Nobody wants a two-page document when one will do, but often that's exactly what you get. You've probably spent a lot of time perfecting the formats you use in your Word documents, so changing those to force content to fit on a single page is often counter-productive. Instead, try these simple tips to force overflowing content onto a single page.
Start by applying the tips in order — proceed down the list, only if needed. You'll seldom use more than one or two of these tips in the same document. Being familiar with the possibilities is the key to getting the right results every time.
1. Edit with no mercy
The best way to make content fit on a single page is to reduce the content. If you're over by only a few lines or even a paragraph, removing a few characters here and there might suffice:
- Combine paragraphs where logical.
- Remove superfluous adjectives; adverbs are seldom required in business documents.
- Compound sentences can usually be reduced.
- Replace large words with smaller ones; the smallest word that gets the job done is the best.
- Reconsider the audience and remove content that doesn't apply.
- Remove the following words: actual/actually, basically, especially, essentially, just, really, simply, totally, thus, and very. There are lots of words that are virtually meaningless in today's writing due to overuse. How many ways could you reduce the size of the last sentence:
- Many words are meaningless in today's writing due to overuse.
- Many words are rendered meaningless by overuse.
- Overuse has rendered many words meaningless.
- Remove The at the beginning of a sentence (it's almost always possible).
- Remove extraneous words and phrases: as a result, therefore, however, and of course. Retain these only when the pause is important to make or redirect a point.
- Rework prepositional phrases by using the object as an adjective. For instance, the blue dress is superior in style and uses fewer characters than the dress of blue.
Be careful that you don't change the content's tone from friendly and conversational to dry and unimaginative. It's difficult to edit your own work; for tips on doing so, read "10+ ways to improve your writing by self-editing."
2. Shrink to Fit
If editing doesn't do the trick, Word' Shrink to Fit feature is worth trying. This feature reduces the font size by half-point increments until it reduces the document by a page. In Word 2003, you'll find Shrink to Fit on the Print Preview toolbar. In Word 2007, check the Print Preview tab. It's not readily available in Word 2010 and 2013, but you can add it to the Quick Access Toolbar (QAT) as follows:
- Click the Customize Quick Access Toolbar drop-down.
- Choose More Commands.
- In the resulting dialog, choose All Commands from the Choose commands from drop-down.
- Select Shrink One Page in the resulting list to add it to the QAT list (Figure A).
- Click OK to add Shrink to Fit to the QAT (Figure B).
Every time you click Shrink to Fit, Word reduces the document by a single page. It doesn't reduce the entire document to one page with a single click. It might take multiple clicks to achieve the results you want. When this feature works, it's quick and easy, but be prepared to tweak the results.
3. Paragraph and line spacing
Consider reducing the spacing between paragraphs, headings, and so on using the following guidelines:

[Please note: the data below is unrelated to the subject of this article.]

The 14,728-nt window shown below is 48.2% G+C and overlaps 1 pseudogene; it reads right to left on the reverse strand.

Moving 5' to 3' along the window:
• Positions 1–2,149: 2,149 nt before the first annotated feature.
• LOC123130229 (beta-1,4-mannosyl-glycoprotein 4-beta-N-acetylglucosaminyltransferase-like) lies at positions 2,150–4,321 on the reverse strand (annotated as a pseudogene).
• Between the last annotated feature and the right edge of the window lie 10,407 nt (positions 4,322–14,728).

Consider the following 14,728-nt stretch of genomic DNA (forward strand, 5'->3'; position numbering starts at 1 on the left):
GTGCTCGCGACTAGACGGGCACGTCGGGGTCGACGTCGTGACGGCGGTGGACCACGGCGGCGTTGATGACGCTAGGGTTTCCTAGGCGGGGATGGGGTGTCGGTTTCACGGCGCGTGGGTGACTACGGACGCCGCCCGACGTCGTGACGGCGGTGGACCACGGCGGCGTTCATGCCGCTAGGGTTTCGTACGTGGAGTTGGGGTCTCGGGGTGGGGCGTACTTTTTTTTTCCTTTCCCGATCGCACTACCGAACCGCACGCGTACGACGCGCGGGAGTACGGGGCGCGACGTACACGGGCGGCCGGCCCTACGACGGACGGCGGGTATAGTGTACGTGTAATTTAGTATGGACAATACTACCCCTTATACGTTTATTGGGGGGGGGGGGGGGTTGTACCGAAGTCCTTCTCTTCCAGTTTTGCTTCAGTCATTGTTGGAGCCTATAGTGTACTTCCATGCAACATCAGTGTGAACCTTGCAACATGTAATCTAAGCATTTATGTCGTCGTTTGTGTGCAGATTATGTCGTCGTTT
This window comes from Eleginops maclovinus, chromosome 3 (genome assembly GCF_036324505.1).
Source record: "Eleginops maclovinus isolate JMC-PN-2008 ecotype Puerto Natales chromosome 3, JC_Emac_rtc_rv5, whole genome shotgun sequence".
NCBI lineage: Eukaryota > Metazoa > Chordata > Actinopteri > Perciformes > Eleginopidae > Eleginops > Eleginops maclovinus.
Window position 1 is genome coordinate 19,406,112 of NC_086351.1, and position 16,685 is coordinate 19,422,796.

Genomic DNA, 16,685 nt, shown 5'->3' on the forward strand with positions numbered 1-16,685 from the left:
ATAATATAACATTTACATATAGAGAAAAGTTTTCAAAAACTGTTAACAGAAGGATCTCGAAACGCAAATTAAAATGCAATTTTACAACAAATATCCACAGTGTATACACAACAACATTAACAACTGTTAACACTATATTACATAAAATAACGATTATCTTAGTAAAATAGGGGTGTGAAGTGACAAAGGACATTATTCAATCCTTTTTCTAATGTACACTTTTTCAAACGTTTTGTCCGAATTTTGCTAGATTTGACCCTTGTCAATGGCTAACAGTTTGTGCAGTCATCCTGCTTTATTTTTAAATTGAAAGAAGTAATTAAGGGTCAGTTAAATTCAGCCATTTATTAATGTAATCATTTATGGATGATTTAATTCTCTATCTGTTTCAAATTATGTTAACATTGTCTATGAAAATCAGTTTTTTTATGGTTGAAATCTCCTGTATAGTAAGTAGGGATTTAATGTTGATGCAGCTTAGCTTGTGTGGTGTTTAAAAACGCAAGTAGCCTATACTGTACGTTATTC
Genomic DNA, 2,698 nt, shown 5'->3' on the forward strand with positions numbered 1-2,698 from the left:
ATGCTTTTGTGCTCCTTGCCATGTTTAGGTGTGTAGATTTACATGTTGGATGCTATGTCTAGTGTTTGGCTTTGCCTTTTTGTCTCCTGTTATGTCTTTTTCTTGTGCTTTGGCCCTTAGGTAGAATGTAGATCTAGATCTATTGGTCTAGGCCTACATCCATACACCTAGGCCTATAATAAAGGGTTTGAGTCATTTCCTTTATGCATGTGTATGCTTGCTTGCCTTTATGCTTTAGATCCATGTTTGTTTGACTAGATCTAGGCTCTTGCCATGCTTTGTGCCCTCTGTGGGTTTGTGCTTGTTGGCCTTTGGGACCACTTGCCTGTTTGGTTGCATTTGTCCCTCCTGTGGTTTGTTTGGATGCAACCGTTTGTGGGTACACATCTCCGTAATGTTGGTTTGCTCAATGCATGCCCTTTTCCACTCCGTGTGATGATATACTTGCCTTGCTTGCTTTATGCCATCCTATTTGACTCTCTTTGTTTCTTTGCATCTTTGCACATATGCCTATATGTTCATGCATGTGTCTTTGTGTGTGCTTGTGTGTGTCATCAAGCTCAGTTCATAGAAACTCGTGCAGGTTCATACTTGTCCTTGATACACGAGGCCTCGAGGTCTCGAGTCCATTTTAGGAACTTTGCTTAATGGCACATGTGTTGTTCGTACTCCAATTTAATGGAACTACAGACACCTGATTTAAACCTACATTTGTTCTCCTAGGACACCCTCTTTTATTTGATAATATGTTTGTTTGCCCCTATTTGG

- Change Line Spacing from Multiple (the default) to Single.
- Remove the automatic spacing after paragraphs by checking the Don't add space between paragraphs of the same style option (Figure C).
- For headings, reduce the Spacing Before (or After) by a point or two, which you'll hardly notice.
- For textual paragraphs, reduce the space between up to half the font size.
- The latest versions of Word defaults to 1.15 line spacing, which is good for online text but unnecessary for printed documents. Change this setting to 1 line for printed documents.
These options are available by clicking Line and Paragraph Spacing in the Paragraph group — or click that group's dialog launcher. You can mix and match these options for the best results, but you'll seldom need them all in the same document.
4. Use smaller font
Instead of changing the spacing, or in combination with reduced spacing, you can reduce the font for the body text. A printed document can go as low as 10-point without impacting readability, but 12 is preferable. If the document's font is larger than 12, begin by reducing it to 12. Continue to reduce a little at a time — in .1 increments. Columnar font size can be smaller than that used for full-length lines.
5. Reduce margins
My least favorite tactic is to reduce a document's margins. Word's default margins are near perfect for most documents, and reducing them reduces readability (in my opinion), so approach this change conservatively. Make changes in small increments — 0.1 at a time.
6. Reduce header and footer
Re-evaluate the necessity of header and footer text. If your document has both, consider combining their contents into one. If they're not essential to the document's purpose or required by your organizational conventions, remove them.
A little is more
The key is to find the option that changes the composite document the least. Start with #1 and continue on as needed. Combining two or more options achieves good results. Any of the options discussed in this article can cause problems if used too aggressively.
Styles shine in this situation. It's much easier to change (or reverse) a style than to update the entire document manually.
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Susan Sales Harkins is an IT consultant, specializing in desktop solutions. Previously, she was editor in chief for The Cobb Group, the world's largest publisher of technical journals.